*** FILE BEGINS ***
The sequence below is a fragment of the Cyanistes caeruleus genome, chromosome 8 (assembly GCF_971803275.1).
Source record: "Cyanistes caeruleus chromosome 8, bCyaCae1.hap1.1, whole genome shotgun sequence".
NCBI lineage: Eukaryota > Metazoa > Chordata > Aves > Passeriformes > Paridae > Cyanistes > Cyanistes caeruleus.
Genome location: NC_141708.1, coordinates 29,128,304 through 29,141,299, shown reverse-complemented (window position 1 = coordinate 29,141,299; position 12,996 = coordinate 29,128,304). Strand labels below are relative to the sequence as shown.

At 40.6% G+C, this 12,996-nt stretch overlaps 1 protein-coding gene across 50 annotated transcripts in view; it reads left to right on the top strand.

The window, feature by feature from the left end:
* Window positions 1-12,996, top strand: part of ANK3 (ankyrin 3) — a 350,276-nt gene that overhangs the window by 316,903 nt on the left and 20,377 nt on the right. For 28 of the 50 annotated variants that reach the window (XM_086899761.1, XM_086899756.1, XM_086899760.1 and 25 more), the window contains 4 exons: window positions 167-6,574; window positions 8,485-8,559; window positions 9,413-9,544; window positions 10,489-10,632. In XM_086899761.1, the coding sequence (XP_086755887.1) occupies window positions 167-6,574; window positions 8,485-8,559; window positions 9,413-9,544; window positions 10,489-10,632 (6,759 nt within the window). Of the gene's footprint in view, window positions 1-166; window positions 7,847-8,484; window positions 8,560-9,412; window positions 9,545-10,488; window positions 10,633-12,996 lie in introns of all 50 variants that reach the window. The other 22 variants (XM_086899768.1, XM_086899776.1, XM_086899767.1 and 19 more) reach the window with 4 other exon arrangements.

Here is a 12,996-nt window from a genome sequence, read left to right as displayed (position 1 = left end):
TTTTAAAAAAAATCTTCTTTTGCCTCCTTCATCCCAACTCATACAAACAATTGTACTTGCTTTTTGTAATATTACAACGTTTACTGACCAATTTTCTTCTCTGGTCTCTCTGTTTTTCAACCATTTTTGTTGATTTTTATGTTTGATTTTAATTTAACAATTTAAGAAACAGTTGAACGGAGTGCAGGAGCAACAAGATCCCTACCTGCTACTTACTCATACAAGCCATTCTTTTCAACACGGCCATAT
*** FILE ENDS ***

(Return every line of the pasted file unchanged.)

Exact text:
The sequence below is a fragment of the Cyanistes caeruleus genome, chromosome 8 (assembly GCF_971803275.1).
Source record: "Cyanistes caeruleus chromosome 8, bCyaCae1.hap1.1, whole genome shotgun sequence".
NCBI lineage: Eukaryota > Metazoa > Chordata > Aves > Passeriformes > Paridae > Cyanistes > Cyanistes caeruleus.
Genome location: NC_141708.1, coordinates 29,128,304 through 29,141,299, shown reverse-complemented (window position 1 = coordinate 29,141,299; position 12,996 = coordinate 29,128,304). Strand labels below are relative to the sequence as shown.

At 40.6% G+C, this 12,996-nt stretch overlaps 1 protein-coding gene across 50 annotated transcripts in view; it reads left to right on the top strand.

The window, feature by feature from the left end:
* Window positions 1-12,996, top strand: part of ANK3 (ankyrin 3) — a 350,276-nt gene that overhangs the window by 316,903 nt on the left and 20,377 nt on the right. For 28 of the 50 annotated variants that reach the window (XM_086899761.1, XM_086899756.1, XM_086899760.1 and 25 more), the window contains 4 exons: window positions 167-6,574; window positions 8,485-8,559; window positions 9,413-9,544; window positions 10,489-10,632. In XM_086899761.1, the coding sequence (XP_086755887.1) occupies window positions 167-6,574; window positions 8,485-8,559; window positions 9,413-9,544; window positions 10,489-10,632 (6,759 nt within the window). Of the gene's footprint in view, window positions 1-166; window positions 7,847-8,484; window positions 8,560-9,412; window positions 9,545-10,488; window positions 10,633-12,996 lie in introns of all 50 variants that reach the window. The other 22 variants (XM_086899768.1, XM_086899776.1, XM_086899767.1 and 19 more) reach the window with 4 other exon arrangements.

Here is a 12,996-nt window from a genome sequence, read left to right as displayed (position 1 = left end):
TTTTAAAAAAAATCTTCTTTTGCCTCCTTCATCCCAACTCATACAAACAATTGTACTTGCTTTTTGTAATATTACAACGTTTACTGACCAATTTTCTTCTCTGGTCTCTCTGTTTTTCAACCATTTTTGTTGATTTTTATGTTTGATTTTAATTTAACAATTTAAGAAACAGTTGAACGGAGTGCAGGAGCAACAAGATCCCTACCTGCTACTTACTCATACAAGCCATTCTTTTCAACACGGCCATAT